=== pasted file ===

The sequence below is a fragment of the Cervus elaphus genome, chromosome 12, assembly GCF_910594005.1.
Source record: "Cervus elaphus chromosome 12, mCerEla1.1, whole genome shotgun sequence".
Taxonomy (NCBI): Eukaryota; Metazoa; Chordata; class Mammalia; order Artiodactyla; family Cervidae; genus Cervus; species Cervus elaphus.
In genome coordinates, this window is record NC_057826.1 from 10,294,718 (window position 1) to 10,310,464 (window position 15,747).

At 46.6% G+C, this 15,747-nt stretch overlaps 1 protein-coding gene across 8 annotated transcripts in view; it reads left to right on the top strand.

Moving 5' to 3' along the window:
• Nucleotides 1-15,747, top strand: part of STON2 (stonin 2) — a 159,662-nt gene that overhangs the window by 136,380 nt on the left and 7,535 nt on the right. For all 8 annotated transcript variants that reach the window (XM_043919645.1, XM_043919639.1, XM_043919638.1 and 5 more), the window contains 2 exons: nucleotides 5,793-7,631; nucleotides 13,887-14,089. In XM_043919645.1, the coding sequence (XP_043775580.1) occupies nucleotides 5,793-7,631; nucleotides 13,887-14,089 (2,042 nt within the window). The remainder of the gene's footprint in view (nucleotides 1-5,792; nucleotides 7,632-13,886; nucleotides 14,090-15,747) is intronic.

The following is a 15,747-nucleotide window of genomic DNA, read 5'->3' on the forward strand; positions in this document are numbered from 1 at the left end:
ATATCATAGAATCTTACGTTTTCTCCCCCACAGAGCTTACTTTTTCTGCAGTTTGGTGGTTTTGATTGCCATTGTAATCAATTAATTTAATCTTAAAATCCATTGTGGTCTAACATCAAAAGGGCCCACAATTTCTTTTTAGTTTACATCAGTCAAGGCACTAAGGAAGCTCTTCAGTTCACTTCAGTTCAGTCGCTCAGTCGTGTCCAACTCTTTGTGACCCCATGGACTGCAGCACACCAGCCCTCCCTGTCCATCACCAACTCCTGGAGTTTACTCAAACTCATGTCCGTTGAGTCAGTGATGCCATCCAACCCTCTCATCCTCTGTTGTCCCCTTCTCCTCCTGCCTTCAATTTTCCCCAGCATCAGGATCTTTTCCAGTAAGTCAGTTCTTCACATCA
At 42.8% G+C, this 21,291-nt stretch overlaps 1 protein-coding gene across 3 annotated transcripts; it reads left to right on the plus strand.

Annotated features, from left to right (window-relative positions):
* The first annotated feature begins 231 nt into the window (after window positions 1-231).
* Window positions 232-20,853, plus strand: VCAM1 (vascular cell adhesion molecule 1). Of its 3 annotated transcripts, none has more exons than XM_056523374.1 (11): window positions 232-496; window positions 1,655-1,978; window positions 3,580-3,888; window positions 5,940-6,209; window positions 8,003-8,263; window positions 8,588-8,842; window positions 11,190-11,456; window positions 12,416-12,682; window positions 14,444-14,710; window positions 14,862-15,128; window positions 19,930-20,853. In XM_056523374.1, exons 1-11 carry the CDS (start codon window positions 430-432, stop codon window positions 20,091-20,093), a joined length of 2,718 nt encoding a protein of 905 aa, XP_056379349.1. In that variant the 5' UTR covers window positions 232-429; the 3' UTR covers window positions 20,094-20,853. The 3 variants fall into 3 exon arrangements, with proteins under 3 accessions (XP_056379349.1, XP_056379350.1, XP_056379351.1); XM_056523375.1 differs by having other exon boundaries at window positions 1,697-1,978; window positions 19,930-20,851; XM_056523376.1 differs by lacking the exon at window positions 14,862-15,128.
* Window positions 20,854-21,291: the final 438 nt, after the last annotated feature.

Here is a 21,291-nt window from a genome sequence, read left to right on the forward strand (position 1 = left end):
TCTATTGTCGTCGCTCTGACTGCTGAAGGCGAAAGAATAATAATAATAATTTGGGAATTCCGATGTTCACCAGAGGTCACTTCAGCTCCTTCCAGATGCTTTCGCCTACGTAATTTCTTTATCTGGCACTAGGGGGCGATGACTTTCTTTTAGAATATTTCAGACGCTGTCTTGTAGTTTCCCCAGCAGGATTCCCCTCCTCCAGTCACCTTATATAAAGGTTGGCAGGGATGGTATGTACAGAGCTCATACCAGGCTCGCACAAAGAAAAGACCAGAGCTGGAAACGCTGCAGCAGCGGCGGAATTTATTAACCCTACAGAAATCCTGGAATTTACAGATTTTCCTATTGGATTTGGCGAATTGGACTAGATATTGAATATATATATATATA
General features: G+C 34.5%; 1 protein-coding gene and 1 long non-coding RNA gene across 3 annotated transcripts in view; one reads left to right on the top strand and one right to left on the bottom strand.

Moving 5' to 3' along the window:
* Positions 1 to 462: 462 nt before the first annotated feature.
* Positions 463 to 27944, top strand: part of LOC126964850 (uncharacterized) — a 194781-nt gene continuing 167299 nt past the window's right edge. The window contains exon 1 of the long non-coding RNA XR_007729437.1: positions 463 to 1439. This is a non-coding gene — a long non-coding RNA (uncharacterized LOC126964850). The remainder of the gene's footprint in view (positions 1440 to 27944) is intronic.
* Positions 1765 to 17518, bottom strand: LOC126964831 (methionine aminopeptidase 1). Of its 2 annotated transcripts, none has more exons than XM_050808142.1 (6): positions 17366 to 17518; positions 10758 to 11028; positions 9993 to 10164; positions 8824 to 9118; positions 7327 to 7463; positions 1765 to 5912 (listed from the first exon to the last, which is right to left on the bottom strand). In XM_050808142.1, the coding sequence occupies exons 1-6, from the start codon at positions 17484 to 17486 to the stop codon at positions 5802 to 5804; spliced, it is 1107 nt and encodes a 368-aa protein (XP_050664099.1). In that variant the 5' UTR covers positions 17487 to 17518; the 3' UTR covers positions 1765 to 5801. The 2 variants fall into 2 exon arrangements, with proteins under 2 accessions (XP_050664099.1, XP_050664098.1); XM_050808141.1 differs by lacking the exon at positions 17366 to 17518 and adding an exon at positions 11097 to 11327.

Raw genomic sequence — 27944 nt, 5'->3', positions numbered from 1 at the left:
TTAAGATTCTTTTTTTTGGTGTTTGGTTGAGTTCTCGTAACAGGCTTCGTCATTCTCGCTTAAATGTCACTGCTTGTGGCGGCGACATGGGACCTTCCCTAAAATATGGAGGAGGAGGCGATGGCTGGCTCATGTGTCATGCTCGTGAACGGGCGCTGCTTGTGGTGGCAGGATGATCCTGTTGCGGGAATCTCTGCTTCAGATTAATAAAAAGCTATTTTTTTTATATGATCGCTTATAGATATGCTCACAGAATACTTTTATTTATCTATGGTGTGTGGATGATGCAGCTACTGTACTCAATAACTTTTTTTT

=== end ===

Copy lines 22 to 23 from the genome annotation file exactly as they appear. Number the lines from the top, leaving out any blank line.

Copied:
Raw genomic sequence — 27944 nt, 5'->3', positions numbered from 1 at the left:
TTAAGATTCTTTTTTTTGGTGTTTGGTTGAGTTCTCGTAACAGGCTTCGTCATTCTCGCTTAAATGTCACTGCTTGTGGCGGCGACATGGGACCTTCCCTAAAATATGGAGGAGGAGGCGATGGCTGGCTCATGTGTCATGCTCGTGAACGGGCGCTGCTTGTGGTGGCAGGATGATCCTGTTGCGGGAATCTCTGCTTCAGATTAATAAAAAGCTATTTTTTTTATATGATCGCTTATAGATATGCTCACAGAATACTTTTATTTATCTATGGTGTGTGGATGATGCAGCTACTGTACTCAATAACTTTTTTTT